Analyze the author's style. Identify the author's choice of point of view. Write a page or more, typed, which discusses how the reader's reactions to the story and characters are shaped by the point of view. Include other elements of the author style which you discover. Author style usually includes sentence structure, syntax, tone.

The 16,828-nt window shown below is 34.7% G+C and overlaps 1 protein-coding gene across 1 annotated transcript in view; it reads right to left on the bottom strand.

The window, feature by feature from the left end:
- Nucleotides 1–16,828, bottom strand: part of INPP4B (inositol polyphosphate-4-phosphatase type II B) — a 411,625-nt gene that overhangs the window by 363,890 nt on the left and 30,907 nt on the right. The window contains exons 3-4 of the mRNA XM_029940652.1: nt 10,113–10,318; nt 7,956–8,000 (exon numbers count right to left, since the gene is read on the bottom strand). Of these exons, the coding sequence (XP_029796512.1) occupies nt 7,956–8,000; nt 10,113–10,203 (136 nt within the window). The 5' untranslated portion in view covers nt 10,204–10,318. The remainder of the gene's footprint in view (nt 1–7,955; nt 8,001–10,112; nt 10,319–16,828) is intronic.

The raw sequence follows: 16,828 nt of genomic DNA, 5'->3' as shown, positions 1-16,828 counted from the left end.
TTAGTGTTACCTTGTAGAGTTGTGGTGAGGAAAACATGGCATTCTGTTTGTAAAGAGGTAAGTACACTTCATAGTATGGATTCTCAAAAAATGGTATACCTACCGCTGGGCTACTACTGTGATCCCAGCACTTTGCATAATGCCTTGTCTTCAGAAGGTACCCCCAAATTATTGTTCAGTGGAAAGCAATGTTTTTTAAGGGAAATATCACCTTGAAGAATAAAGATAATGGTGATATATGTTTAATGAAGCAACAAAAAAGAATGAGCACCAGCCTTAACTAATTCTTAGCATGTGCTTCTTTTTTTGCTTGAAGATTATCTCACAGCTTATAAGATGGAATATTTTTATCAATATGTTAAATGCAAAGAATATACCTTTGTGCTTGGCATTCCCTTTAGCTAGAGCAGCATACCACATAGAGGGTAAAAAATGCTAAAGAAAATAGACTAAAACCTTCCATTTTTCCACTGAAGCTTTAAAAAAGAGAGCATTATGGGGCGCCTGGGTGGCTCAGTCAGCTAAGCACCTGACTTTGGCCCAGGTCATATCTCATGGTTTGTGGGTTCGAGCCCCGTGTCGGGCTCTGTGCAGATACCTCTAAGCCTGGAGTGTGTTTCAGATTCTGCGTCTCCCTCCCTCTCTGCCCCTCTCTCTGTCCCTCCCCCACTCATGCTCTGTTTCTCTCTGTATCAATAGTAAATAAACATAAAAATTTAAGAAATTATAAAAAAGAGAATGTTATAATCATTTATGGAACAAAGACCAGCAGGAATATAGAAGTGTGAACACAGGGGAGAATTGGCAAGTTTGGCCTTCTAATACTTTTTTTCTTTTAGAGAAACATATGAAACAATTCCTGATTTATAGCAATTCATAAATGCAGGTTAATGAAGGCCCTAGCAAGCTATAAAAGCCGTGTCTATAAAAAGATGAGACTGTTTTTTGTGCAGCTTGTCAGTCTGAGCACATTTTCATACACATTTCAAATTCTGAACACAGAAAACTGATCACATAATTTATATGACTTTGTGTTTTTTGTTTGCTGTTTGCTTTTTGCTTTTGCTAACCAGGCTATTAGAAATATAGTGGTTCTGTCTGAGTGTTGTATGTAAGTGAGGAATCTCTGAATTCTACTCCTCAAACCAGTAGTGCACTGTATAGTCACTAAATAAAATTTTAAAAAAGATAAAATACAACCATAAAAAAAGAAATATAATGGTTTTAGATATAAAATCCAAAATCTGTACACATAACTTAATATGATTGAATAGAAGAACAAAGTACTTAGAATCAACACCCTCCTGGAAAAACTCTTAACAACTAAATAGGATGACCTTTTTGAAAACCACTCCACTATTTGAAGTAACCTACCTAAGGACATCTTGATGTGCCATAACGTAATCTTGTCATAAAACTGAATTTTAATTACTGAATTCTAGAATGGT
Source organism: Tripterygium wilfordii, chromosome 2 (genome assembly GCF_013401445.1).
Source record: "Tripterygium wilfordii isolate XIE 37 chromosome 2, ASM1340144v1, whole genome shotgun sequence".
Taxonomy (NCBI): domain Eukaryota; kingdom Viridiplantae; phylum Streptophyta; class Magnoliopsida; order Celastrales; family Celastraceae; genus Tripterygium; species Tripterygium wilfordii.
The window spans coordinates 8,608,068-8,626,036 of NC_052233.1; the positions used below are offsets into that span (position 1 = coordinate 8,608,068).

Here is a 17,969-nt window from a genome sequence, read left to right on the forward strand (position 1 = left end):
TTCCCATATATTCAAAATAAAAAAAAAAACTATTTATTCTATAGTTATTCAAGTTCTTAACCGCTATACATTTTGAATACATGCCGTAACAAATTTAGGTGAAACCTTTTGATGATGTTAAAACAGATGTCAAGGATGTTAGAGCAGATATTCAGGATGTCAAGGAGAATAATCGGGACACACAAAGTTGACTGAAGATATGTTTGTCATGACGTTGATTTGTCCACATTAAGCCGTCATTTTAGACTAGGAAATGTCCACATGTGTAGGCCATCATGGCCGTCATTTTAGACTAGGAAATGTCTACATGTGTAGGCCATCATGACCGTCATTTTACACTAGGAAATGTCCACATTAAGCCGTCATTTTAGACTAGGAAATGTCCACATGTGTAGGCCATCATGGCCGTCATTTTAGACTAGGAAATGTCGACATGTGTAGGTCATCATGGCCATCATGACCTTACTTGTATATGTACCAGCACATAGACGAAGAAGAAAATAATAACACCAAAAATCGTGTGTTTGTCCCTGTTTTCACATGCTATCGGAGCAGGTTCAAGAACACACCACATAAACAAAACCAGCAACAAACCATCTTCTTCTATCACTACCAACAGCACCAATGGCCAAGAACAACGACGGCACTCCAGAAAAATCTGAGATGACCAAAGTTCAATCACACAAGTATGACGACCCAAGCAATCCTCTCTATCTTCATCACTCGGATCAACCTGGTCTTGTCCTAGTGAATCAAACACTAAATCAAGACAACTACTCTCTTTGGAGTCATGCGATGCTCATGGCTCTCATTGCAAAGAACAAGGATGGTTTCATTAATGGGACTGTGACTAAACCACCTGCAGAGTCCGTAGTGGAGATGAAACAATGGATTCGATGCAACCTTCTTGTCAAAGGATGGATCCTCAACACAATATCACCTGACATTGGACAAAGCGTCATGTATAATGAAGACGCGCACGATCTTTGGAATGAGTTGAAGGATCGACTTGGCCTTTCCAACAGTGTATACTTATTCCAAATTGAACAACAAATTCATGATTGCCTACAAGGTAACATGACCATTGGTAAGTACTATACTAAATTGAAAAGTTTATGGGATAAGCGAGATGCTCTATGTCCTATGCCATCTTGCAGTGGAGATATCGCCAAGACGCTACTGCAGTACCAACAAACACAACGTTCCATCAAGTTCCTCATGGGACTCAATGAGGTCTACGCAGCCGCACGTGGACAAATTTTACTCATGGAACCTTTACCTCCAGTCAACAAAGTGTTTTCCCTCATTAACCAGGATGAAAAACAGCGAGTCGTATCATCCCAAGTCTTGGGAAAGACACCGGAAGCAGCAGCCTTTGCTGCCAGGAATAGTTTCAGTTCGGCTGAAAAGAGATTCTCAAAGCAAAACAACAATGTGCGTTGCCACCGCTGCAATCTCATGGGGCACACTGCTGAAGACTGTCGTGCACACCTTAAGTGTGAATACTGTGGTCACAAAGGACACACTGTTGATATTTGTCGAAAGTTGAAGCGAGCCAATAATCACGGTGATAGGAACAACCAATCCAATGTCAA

Chopin. An extremely complex woman, and an extraordinarily complex writer. She begins The Awakening with a situation that the reader will face time and time again, whether one realizes it or not. The opening lines belong to a green and yellow parrot, whom Chopin later suggests to the reader that it represents Edna, the main character. The bird is screaming at Mr. Pontellier, Edna’s husband who looks at her basically as nothing close to a mother. Chopin claims that it speaks French, Spanish, and a little bit of a language that no one understands, except for maybe the mockingbird on the other side of the porch. The mockingbird is chosen to represent Madame Ratignolle, Edna’s friend and a perfect “mother-woman”. Chopin defines a “mother-woman” as a kind of martyr; a woman who lives only for her husband and her children. In terms of point of view, Chopin changes her point of view in this book, choosing between effaced and restricted, using whatever will fit best in the situation. She begins it from Mr. Pontellier’s point of view. We see what he thinks of his wife and her shenanigans, and how he views her as only an object, not really a person. Edna still gets intrusion during this chapter, though only through the bird. Screeching “Allez vous-en! Allez vous-en! Sapristi!”, Chopin foreshadows on how Edna will slowly pull away from her husband, telling him to get out of her life, to stay away, let her be herself, and to be independent of marriage and responsibility. From the second chapter on, we are led by Edna. Though Chopin uses third person, we still realize and feel Edna’s struggles. We get into her mind, we know what she’s thinking. Her actions are almost as important as her thoughts, showing, rather than telling, through the dialogue. Chopin slyly entangles the aspects that she wants to get across to the reader within many of Edna’s thoughts and actions; she doesn’t try and muddle up the dialogue. Overall, this book was incredibly well-written and became increasingly understandable towards the end. Chopin’s use of fore-shadowing is monumental and increasing throughout The Awakening. The reader must catch the important events, though, for Chopin interweaves her messages to the reader through everyday events and occurrences.